The effort of the government has been to maximise resources with lowering of the tax rate by following the theory of lower taxation higher compliance, he said. In the last five years, there has not been a single incidence of increase in tax rate and rates in both direct and indirect taxes have been lowered, he said.

Talking about Ayushman Bharat programme, he said 16 lakh people have benefited from this cashless insurance scheme of the government in the first four months of its launch. With this scheme suddenly 78 per cent of the population came under the health insurance cover, he said.

The ambitious scheme launched in September 2018 aims at providing coverage of Rs 5 lakh per family annually, benefiting more than 10 crore poor families. Eligible people can avail the benefits in the government and listed private hospitals.

The scheme targets poor deprived rural families and identified occupational category of urban workers’ families, 8.03 crore in rural and 2.33 crore in urban areas, as per the latest Socio-Economic Caste Census (SECC) data. It has provided cover of around 50 crore people.

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Pak owes China USD 10 million for Gwadar port: US

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Washington: Pakistan owes its “all weather friend” China at least USD 10 billion for the construction of the Gwadar port and other projects, a top US general said as he underlined Beijing’s “predatory economics” to expand its global influence.

The strategic Gwadar Port in Balochistan province is being built by China under the multi-billion China-Pakistan Economic Corridor (CPEC) and is considered to be a link between Beijing’s ambitious One Belt, One Road (OBOR) and Maritime Silk Road projects.

“Let us look at just a few examples. Saddled with predatory Chinese loans, Sri Lanka granted China a 99-year lease and 70 per cent stake in its deep-water port,” General Joseph Dunford, Chairman of US Joint Chiefs of Staff, told a Senate Armed Services Committee on Thursday.

 

The Maldives owes China roughly USD 1.5 billion–about 30 per cent of its GDP – for construction costs, he said.

“China is diligently building an international network of coercion through predatory economics to expand its sphere of influence,” he said, adding that nations around the globe are discovering the hard way that China’s economic “friendship” via OBOR can come at “a steep cost” when promises of investment go unfulfilled and international standards and safeguards are ignored.

General Dunford warned that if China’s predatory debt tactics are left unaddressed, it will have serious implications on the US military.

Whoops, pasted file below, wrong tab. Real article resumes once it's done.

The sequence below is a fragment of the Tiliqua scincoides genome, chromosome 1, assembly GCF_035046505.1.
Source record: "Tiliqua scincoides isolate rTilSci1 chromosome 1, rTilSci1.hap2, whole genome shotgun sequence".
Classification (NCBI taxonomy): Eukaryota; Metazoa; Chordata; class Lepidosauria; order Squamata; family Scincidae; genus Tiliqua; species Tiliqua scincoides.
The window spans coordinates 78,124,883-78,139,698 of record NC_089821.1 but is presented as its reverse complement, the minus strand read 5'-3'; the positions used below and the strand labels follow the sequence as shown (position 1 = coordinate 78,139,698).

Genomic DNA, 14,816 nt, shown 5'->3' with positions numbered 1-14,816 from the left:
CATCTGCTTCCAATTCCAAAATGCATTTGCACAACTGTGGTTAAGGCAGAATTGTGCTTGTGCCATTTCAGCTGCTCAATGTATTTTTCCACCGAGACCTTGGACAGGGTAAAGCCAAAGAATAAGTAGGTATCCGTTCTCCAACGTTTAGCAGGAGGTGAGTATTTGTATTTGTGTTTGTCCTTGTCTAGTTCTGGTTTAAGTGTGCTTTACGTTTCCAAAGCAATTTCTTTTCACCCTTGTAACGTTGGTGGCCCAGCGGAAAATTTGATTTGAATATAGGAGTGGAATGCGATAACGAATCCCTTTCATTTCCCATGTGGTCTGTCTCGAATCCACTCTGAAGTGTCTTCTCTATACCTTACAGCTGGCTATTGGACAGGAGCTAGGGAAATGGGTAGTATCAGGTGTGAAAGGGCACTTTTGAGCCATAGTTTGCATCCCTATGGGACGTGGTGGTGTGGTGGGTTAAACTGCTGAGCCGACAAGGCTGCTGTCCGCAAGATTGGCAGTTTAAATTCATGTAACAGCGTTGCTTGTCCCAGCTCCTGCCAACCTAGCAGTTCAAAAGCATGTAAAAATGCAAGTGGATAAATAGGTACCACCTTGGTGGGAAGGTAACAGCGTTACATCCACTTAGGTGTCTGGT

Alleging that China is extending its reach by increasing its overt military and coercive activities through its neighbours, Dunford said China’s increasingly provocative behaviour in the Indo-Pacific, particularly the South China Sea (SCS), should concern all.

Between 2013 and 2018, China increased its air and sea incursions into the SCS twelve-fold. Within those five years, it also increased deployments of offensive and defensive weapons systems to the SCS by the same order of magnitude, he said.

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Jet Airways pilots seek Centre’s help to recover unpaid salaries

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New Delhi: Cash-strapped carrier Jet Airways’ pilots union has for the first time sought the government’s help to recover pending salaries and dues from the airline after their pleas to the management have fallen on “deaf ears.”

In a letter to Labour Minister Santosh Gangwar, National Aviators Guild, which represents the majority of Jet’s pilots, has asked that the airline immediately pay their outstanding salaries and allowances till date with interest.

“This situation is leading to extreme tension and frustration amongst our members, hardly an ideal situation for pilots in cockpit,” captain Karan Arora, president of the union, said in the letter dated March 6, seen by news agency Reuters.

 

Jet has delayed payments to its pilots, suppliers and lessors for months and defaulted on loans after racking up over USD 1 billion in debt. The airline is in talks with state-backed banks for a rescue deal and emergency funds.

The pilots in August were given a staggered schedule of payments for salaries but Jet has not kept up, the union said, adding the airline still owes the pilots most of the salary for December, and all of January and February.

Jet did not immediately respond to a request for comment.